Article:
Instructions How to Write

Analysis of a Movie

• Photography--Angles, shots, use of light and dark, special optical effects, use of photographic distortion, deep-focus, selective focusing.

• Color--How used, does it represent anything? Are colors bright and clear, dark, or washed out and de-saturated? Is there a "color scheme" and if so, what is its purpose in the film? Does the scheme change over time?

• * Mise-en-scène--Use of framing (tight vs. loose), frames-within-the-frame, masking, extending the frame,, composition within the frame, closed-form vs. open, proxemic patterns, wide-screen vs. conventional ratios, use of scale, movement toward or away from the camera, long shots, close-ups, use of landscape (urban or natural) and its possible meaning within the film. Movement of camera, movement effects (slo-mo, etc.), use or breaking of 180° rule, pans, dolly shots, aerial shots, use of any animation, flashbacks or flashforwards.

• Editing--Master shots, sequences in a single take, classical cutting, parallel editing, thematic montage. The compare/contrast effect of some editing.

• Sound--Naturalistic or expressionistic; sound effects, dubbing, use of silence, the role of music, asynchronous sound, overlapping dialogue, or sounds.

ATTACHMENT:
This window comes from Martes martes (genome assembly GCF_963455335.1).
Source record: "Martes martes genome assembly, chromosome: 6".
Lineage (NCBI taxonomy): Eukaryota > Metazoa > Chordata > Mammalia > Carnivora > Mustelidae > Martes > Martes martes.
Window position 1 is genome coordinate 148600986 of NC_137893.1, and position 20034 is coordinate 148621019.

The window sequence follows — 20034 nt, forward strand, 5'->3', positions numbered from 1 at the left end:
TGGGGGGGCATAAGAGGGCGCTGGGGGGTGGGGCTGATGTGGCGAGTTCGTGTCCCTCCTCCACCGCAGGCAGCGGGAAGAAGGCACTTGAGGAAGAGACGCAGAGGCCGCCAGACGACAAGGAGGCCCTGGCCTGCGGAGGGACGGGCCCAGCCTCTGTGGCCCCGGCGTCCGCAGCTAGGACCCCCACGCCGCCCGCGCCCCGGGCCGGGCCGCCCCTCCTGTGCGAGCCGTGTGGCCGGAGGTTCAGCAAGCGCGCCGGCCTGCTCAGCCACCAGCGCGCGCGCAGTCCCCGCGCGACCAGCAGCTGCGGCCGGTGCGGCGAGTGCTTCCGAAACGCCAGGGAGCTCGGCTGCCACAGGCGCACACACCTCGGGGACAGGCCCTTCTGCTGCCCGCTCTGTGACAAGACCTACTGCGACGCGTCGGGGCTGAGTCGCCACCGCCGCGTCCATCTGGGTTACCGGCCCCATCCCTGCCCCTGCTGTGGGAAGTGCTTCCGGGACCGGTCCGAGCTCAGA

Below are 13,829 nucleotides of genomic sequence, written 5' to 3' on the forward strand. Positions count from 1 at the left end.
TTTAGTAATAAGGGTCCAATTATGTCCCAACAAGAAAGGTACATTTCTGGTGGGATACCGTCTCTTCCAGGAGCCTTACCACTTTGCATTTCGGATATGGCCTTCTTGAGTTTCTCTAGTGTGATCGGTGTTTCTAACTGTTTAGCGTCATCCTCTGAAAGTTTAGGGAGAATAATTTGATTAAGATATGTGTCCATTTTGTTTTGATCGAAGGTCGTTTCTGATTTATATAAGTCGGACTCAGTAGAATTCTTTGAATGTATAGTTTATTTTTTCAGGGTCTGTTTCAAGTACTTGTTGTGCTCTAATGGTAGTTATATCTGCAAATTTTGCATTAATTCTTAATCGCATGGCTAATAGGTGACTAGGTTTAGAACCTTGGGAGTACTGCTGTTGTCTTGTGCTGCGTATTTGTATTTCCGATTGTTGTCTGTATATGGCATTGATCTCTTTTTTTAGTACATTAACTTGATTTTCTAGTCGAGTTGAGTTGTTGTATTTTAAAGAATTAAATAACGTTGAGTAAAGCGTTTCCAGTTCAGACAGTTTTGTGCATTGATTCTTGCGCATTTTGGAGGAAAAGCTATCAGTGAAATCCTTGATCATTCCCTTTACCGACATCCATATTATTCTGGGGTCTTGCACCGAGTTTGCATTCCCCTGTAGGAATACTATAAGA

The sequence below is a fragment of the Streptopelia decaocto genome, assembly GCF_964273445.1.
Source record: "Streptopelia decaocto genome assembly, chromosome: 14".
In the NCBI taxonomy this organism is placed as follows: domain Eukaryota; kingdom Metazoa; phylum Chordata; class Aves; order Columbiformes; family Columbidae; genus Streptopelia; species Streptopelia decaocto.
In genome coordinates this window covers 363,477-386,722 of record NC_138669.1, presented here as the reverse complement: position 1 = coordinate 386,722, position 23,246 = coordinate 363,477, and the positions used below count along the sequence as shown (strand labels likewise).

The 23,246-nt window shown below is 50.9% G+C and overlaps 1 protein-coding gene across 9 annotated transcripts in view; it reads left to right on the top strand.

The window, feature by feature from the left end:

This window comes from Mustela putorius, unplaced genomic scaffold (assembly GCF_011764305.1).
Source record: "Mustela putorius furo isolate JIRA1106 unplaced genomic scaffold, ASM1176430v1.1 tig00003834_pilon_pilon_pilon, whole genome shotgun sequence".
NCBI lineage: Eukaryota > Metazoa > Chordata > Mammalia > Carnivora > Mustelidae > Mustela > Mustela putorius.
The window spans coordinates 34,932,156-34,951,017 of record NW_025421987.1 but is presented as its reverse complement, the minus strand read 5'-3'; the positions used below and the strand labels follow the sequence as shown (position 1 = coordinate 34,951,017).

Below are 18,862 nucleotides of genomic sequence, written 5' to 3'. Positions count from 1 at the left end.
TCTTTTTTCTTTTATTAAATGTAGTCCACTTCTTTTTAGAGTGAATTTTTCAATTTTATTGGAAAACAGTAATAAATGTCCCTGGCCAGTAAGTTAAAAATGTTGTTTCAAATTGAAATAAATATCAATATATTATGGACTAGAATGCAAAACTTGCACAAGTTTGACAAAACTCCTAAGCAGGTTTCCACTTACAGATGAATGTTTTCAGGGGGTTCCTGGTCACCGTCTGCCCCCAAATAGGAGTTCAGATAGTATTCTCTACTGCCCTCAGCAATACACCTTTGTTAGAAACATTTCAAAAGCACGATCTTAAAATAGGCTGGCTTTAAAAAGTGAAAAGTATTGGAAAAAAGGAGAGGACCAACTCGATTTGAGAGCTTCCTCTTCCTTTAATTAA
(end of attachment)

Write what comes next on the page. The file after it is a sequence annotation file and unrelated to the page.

• * Dialogue--Natural, poetic, stylized. Accents. Highlighted or hidden dialogue; artificially sanitized to artificially crude dialogue.

• * Adaptations--Check original source and see if the film betrays its source. e.g., if based on a play, does the film seem stage-bound and excessively talky? Does it seem as if it was created for the screen? What are differences between original source and the film, and what are the effects of the differences?

• Sets, décor, costumes, make-up--Realistic, expressionistic, stylized in some way. Do sets or costumes have a highlighted role in some way? Do sets or costumes reveal character, and how does that work for the film?

* Possibly dangerous topics. Get my permission first. (Prof. DuPré)

They are listed simply to jump-start your thinking. The film you choose may have mediocre cinematography, but might excel in its use of costume and music for mood and character, for example. Or you might choose a brilliantly edited film with bad photography. You decide what elements to analyze.

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